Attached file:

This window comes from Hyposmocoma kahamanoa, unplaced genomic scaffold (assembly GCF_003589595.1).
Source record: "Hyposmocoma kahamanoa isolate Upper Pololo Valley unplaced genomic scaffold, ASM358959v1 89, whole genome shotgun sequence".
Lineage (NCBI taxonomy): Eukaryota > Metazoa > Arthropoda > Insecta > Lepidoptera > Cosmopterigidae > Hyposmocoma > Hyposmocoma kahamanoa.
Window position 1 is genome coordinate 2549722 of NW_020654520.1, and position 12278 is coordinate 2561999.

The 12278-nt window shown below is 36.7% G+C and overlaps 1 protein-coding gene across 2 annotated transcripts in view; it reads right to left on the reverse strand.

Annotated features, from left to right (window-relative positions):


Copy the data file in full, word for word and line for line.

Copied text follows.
This window comes from Hyposmocoma kahamanoa, unplaced genomic scaffold (assembly GCF_003589595.1).
Source record: "Hyposmocoma kahamanoa isolate Upper Pololo Valley unplaced genomic scaffold, ASM358959v1 89, whole genome shotgun sequence".
Lineage (NCBI taxonomy): Eukaryota > Metazoa > Arthropoda > Insecta > Lepidoptera > Cosmopterigidae > Hyposmocoma > Hyposmocoma kahamanoa.
Window position 1 is genome coordinate 2549722 of NW_020654520.1, and position 12278 is coordinate 2561999.

The 12278-nt window shown below is 36.7% G+C and overlaps 1 protein-coding gene across 2 annotated transcripts in view; it reads right to left on the reverse strand.

Annotated features, from left to right (window-relative positions):